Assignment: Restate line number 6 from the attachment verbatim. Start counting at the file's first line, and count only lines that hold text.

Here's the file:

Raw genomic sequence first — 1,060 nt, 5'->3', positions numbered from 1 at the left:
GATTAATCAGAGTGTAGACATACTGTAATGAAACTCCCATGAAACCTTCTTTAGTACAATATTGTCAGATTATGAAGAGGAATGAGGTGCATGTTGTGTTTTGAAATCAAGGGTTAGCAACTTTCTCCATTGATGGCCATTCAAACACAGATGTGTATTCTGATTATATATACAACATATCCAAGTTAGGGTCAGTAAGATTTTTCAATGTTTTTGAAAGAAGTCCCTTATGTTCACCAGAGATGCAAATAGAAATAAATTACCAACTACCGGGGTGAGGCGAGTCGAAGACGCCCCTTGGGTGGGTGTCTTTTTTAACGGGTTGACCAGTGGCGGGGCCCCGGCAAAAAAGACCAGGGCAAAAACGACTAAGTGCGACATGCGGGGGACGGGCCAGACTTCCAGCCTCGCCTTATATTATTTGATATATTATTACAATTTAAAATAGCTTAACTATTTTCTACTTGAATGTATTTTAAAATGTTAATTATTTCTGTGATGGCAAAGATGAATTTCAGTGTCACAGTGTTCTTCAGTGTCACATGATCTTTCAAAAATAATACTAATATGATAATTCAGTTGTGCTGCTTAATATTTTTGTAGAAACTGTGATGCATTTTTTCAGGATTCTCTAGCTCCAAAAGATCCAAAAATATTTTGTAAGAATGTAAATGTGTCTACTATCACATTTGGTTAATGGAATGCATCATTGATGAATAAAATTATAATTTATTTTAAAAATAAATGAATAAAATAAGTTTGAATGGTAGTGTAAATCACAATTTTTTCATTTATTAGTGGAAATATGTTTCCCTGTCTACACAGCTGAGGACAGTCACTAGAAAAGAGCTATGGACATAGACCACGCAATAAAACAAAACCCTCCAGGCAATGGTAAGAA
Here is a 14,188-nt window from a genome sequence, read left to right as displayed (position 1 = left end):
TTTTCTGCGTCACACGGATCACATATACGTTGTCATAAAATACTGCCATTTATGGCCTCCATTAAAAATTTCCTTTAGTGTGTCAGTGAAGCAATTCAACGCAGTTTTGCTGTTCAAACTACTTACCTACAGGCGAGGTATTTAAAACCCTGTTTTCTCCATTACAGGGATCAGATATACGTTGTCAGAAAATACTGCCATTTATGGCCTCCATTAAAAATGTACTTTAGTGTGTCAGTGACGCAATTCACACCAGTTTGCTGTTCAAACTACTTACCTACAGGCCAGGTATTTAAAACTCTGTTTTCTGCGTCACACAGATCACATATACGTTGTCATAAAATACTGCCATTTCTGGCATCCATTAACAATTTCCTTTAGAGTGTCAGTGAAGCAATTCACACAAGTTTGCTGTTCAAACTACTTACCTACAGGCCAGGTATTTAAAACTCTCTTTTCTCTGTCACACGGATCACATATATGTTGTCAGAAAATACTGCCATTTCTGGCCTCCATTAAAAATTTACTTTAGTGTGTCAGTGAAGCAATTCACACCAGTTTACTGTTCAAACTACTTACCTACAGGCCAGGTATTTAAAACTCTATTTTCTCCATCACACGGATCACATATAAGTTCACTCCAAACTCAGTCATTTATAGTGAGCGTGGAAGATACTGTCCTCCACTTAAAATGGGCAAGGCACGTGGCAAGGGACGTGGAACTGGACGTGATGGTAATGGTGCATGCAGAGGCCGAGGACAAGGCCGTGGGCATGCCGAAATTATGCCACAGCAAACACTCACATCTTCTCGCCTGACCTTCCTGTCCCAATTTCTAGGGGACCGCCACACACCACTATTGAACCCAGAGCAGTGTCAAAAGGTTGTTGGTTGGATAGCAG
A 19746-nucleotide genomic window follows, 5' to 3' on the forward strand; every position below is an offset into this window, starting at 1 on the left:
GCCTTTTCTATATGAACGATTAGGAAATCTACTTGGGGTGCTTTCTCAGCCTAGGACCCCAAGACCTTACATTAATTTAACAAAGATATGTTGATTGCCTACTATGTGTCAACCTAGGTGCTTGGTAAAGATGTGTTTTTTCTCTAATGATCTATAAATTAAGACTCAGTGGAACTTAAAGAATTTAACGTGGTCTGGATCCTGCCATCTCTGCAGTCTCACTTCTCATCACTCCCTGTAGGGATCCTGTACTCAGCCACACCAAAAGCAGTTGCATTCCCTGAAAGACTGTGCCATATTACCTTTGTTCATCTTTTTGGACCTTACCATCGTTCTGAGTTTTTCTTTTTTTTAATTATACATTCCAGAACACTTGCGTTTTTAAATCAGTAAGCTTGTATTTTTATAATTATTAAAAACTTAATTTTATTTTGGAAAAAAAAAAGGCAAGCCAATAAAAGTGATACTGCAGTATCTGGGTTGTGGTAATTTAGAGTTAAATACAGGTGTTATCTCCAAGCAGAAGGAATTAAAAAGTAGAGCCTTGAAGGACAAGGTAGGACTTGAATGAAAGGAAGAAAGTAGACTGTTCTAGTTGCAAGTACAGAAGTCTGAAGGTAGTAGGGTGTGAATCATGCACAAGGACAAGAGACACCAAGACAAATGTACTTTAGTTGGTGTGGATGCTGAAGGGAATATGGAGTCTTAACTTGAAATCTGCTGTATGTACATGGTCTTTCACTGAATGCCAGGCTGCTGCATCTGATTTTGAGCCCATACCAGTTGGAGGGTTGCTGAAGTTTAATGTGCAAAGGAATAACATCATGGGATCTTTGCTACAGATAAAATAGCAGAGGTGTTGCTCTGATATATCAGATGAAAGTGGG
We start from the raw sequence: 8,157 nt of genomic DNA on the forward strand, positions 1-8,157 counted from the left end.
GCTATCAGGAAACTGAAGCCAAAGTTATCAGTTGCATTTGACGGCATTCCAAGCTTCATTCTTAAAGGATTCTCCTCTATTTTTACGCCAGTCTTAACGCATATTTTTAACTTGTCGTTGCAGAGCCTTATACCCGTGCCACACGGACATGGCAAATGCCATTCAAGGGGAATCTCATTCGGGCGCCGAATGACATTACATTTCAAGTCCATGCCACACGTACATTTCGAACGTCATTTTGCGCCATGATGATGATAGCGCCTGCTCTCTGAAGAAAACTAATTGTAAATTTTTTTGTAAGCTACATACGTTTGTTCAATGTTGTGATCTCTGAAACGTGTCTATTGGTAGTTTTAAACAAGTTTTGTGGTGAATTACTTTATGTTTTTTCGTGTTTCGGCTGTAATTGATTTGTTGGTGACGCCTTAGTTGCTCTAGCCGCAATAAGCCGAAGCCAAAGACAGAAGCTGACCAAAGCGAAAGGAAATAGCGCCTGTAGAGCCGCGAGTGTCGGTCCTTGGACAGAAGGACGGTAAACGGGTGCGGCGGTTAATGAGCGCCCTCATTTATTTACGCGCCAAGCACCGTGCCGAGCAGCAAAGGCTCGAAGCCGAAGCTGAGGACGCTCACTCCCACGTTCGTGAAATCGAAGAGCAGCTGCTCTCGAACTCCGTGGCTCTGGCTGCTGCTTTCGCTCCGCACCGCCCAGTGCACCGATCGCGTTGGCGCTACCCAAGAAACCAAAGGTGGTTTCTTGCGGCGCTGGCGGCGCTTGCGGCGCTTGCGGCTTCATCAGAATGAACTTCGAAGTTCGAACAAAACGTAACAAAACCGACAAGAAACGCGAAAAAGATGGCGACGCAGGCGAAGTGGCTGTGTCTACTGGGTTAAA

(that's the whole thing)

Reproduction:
GCCTTTTCTATATGAACGATTAGGAAATCTACTTGGGGTGCTTTCTCAGCCTAGGACCCCAAGACCTTACATTAATTTAACAAAGATATGTTGATTGCCTACTATGTGTCAACCTAGGTGCTTGGTAAAGATGTGTTTTTTCTCTAATGATCTATAAATTAAGACTCAGTGGAACTTAAAGAATTTAACGTGGTCTGGATCCTGCCATCTCTGCAGTCTCACTTCTCATCACTCCCTGTAGGGATCCTGTACTCAGCCACACCAAAAGCAGTTGCATTCCCTGAAAGACTGTGCCATATTACCTTTGTTCATCTTTTTGGACCTTACCATCGTTCTGAGTTTTTCTTTTTTTTAATTATACATTCCAGAACACTTGCGTTTTTAAATCAGTAAGCTTGTATTTTTATAATTATTAAAAACTTAATTTTATTTTGGAAAAAAAAAAGGCAAGCCAATAAAAGTGATACTGCAGTATCTGGGTTGTGGTAATTTAGAGTTAAATACAGGTGTTATCTCCAAGCAGAAGGAATTAAAAAGTAGAGCCTTGAAGGACAAGGTAGGACTTGAATGAAAGGAAGAAAGTAGACTGTTCTAGTTGCAAGTACAGAAGTCTGAAGGTAGTAGGGTGTGAATCATGCACAAGGACAAGAGACACCAAGACAAATGTACTTTAGTTGGTGTGGATGCTGAAGGGAATATGGAGTCTTAACTTGAAATCTGCTGTATGTACATGGTCTTTCACTGAATGCCAGGCTGCTGCATCTGATTTTGAGCCCATACCAGTTGGAGGGTTGCTGAAGTTTAATGTGCAAAGGAATAACATCATGGGATCTTTGCTACAGATAAAATAGCAGAGGTGTTGCTCTGATATATCAGATGAAAGTGGG